The Schaghticoke Tribal Nation teamed up with a powerful partner in filing a federal lawsuit Monday against the state of Connecticut.
MGM Resorts International, which last year brought its own lawsuit against Connecticut, is joining the Schaghticoke tribe in the latest federal lawsuit claiming that Special Act 15-7 is unconstitutional.
The special act gives the exclusive right to build a third casino to MMCT Venture LLC, the joint business venture created by the Mashantucket Pequots and Mohegan Tribe.
Richard L. Velky, chief of the Schaghticoke Tribal Nation, and Alan Feldman, executive vice president of Global Government & Industry Affairs at MGM, made the announcement in front of the U.S. District Court in Hartford.
“All we are looking for is a level playing field,” Velky told reporters outside the courthouse.
Velky said the Schaghticokes are “proud to be collaborating’’ with MGM on the lawsuit. Pressed as to who was paying for the legal costs, Velky stated: “We are paying some and MGM is paying some.”
Velky and Feldman, declined to discuss the financial breakdown of the relationship between the Schaghticokes and MGM in any more specific detail.
Feldman said MGM “intends to stand up for our rights in court” in both lawsuits challenging Special Act 15-7, which grants the Mashantucket Pequots and the Mohegans the right to pursue Connecticut’s first ever commercial casino on non-tribal land.
Feldman said MGM, which is currently building a casino in Springfield, believes there is a “strong market” for casino development in the southwestern part of Connecticut.
The Mashantucket Pequots and the Mohegans — Connecticut’s only two federally-recognized Indian tribes — are moving forward with efforts to maintain their market share by building a satellite casino in the north central part of the state to compete with the MGM casino being built in Springfield.
“Without any competitive bidding or gaming study, Connecticut shut out the Schaghticoke Tribal Nation and awarded to one pair of Native American tribes the exclusive ability to develop a highly-valuable commercial enterprise,” Velky said. “Under the Equal Protection clauses of the federal and state Constitutions, the Schaghticoke Tribal Nation should have the same right to pursue this economic opportunity as anyone else.”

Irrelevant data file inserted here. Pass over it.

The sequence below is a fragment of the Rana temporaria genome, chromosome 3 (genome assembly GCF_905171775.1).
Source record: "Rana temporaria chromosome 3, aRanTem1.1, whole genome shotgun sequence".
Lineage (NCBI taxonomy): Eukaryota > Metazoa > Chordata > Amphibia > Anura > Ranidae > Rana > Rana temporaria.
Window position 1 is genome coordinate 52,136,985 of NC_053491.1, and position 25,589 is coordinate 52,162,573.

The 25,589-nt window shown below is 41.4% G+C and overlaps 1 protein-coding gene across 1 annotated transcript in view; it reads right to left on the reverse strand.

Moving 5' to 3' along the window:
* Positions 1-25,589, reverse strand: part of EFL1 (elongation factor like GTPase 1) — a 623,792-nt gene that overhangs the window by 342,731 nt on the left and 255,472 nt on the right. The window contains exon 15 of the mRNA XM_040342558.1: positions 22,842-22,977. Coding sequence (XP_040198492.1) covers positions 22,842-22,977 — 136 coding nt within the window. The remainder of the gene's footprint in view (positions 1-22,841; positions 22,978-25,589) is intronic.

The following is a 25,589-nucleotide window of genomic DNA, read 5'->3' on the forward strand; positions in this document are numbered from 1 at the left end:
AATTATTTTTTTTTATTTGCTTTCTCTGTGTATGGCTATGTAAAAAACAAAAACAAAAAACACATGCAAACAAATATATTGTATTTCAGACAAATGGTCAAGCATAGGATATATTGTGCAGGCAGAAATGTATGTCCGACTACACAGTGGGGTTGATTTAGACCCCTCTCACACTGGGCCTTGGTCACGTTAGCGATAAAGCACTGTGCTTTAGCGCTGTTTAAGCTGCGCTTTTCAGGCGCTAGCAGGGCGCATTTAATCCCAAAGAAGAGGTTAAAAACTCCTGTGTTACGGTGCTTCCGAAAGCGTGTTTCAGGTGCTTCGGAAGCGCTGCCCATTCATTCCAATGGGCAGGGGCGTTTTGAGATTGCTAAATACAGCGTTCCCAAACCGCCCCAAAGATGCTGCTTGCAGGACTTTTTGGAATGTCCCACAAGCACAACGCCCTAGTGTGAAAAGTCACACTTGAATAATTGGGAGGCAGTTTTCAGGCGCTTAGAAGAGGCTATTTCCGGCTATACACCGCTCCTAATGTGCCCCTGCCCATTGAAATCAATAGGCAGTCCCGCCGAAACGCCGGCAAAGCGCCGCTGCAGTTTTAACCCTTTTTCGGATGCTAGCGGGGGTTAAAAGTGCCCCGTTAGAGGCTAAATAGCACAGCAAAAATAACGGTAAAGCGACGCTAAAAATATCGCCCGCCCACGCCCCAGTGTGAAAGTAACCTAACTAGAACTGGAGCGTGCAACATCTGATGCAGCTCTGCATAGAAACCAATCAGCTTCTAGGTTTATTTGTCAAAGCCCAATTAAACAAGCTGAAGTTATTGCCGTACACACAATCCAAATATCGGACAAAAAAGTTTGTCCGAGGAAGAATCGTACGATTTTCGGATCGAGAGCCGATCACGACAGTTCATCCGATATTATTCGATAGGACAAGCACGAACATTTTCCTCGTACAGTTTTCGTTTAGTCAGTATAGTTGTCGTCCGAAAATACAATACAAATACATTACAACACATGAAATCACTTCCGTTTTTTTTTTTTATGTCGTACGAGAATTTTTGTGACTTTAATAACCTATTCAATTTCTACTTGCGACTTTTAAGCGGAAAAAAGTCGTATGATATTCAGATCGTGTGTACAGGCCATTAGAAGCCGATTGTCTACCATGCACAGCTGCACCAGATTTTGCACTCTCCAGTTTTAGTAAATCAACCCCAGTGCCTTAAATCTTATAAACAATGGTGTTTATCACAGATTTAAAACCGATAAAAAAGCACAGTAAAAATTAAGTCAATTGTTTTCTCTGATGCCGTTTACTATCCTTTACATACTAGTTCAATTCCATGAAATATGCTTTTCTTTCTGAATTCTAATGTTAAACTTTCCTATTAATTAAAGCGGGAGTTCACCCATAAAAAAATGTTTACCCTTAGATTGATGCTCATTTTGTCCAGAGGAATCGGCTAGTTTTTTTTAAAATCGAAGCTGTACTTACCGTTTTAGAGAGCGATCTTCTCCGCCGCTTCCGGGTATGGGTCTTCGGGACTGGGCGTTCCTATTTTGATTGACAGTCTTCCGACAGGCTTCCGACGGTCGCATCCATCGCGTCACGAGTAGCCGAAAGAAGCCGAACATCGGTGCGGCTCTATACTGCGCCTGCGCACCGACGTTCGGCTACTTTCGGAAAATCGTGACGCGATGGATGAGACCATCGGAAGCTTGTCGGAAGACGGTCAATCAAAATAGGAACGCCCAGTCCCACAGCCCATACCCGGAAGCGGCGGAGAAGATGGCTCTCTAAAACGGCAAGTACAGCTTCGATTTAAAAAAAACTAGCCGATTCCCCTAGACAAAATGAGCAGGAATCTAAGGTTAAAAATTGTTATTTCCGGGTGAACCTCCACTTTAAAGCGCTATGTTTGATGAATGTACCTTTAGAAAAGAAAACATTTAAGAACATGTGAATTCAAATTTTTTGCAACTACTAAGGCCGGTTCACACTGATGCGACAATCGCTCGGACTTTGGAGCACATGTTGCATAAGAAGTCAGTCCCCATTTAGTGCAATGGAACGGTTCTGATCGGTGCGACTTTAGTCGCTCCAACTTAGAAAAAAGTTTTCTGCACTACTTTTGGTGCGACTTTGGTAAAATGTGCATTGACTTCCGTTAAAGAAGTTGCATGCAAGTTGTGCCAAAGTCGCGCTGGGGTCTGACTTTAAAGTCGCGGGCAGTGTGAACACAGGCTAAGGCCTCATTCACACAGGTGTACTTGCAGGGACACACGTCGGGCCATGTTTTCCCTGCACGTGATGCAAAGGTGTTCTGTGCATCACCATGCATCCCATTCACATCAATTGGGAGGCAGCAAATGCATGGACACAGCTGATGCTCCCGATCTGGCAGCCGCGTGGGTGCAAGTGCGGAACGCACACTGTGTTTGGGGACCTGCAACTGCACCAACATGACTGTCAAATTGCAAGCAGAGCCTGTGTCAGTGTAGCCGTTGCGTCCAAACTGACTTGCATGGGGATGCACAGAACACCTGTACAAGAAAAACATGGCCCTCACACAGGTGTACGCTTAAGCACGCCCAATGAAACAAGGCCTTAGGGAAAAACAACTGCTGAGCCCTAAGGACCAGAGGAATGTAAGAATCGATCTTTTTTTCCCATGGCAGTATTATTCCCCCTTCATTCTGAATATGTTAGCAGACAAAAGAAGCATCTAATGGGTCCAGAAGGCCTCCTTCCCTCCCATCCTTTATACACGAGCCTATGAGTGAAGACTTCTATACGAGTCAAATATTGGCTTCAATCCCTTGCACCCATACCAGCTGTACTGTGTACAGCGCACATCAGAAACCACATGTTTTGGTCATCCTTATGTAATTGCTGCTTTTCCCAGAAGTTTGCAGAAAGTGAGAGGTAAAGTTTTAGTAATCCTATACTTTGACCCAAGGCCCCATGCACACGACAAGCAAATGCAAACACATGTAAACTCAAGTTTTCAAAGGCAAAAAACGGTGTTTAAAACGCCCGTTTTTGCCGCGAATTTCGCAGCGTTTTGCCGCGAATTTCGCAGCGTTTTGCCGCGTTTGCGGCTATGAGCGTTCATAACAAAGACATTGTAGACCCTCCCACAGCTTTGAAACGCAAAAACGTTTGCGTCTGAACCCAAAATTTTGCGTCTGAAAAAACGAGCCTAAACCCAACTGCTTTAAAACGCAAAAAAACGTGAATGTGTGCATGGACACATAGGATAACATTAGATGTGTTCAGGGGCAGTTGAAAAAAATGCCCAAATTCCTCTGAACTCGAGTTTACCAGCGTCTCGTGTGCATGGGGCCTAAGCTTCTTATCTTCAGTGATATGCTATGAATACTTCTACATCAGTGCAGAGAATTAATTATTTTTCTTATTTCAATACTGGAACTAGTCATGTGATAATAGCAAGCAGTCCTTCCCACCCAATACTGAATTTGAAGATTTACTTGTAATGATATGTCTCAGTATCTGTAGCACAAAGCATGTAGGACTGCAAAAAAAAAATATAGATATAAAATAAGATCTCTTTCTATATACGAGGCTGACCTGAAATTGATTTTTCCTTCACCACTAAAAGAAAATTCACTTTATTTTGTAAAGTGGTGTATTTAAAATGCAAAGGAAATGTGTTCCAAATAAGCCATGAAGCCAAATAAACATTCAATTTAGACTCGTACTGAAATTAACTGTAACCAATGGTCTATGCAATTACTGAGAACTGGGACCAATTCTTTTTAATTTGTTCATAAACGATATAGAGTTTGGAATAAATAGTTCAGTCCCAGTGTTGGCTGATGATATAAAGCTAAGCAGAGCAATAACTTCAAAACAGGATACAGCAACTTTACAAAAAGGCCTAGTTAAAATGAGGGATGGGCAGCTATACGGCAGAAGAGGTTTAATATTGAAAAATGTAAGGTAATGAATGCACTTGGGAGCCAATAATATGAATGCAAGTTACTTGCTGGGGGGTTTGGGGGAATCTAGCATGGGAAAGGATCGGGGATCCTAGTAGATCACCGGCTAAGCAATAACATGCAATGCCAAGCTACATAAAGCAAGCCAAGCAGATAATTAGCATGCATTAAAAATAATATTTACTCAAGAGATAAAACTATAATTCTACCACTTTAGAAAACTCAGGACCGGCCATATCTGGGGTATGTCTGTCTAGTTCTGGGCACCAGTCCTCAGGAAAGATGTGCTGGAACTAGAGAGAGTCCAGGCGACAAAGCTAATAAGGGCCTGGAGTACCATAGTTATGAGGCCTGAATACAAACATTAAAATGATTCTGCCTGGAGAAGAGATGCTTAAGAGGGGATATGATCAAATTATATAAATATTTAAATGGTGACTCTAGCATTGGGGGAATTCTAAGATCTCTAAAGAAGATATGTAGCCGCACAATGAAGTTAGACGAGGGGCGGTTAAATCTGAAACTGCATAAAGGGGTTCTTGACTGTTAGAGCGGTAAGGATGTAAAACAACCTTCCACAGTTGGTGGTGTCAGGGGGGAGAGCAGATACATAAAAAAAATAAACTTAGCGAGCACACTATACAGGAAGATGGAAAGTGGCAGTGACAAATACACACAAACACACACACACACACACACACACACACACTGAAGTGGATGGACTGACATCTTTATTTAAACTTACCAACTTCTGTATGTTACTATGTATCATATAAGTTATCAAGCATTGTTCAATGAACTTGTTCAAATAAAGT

Because Special Act 15-7 would permit building a casino on non-tribal land, Velky said the Schaghticoke’s status as non-federally recognized tribal nation shouldn’t matter.
“The state has a long history of discriminating against the Schaghticoke Tribal Nation,” Velky said. “Recently, the state fought our federal recognition, supposedly because they didn’t want another casino in Connecticut.
“Now Connecticut wants to open a new casino, but only if the Schaghticoke Tribal Nation doesn’t get an opportunity to submit a proposal to operate it. The Schaghticoke Tribal Nation seeks equal treatment, which does not exist under Special Act 15-7,” Velky said.
Asked if the two would team up on building a new casino, Velky said it’s “a little pre-mature to discuss that today.”
In the lawsuit MGM filed last year against the same special act, the suit claimed the new law creates “an exclusive, no-bid process for the Preferred Tribes to present to the Connecticut legislature a proposal for development of an off-reservation commercial casino in Connecticut.”
The state declined to comment on the lawsuit.
“We will review any complaint that is served and respond at the appropriate time in court. We would decline further comment at this time,” Jaclyn M. Falkowski, director of communications for the Office of Attorney General George Jepsen, said.
Andrew Doba, spokesman for MMCT Venture, said the partnership should “raise a red flag.”
“After weeks of not returning phone calls from reporters, Chief Velky finally revealed that his operation is being bankrolled by MGM,” Doba said. “This startling revelation — which according to the chief was a year in the making — should raise a red flag for anyone who is concerned about MGM’s plan to steal jobs from Connecticut residents.”
Meanwhile, there is plenty more work MMCT Venture will need to do before it can start building a casino.
The special act essentially gives them authority to seek a location in Connecticut for a casino.
When and if they find a location, they still have to seek approval the legislature’s approval — something the General Assembly declined to do last year in light of questions raised by Jepsen.
Jepsen warned that legislation giving the tribes exclusive rights to a new casino would itself be a gamble, potentially endangering the current profit-sharing deal the state has with the tribes and exposing the state to lawsuits, like the ones filed by MGM and the Schaghticokes.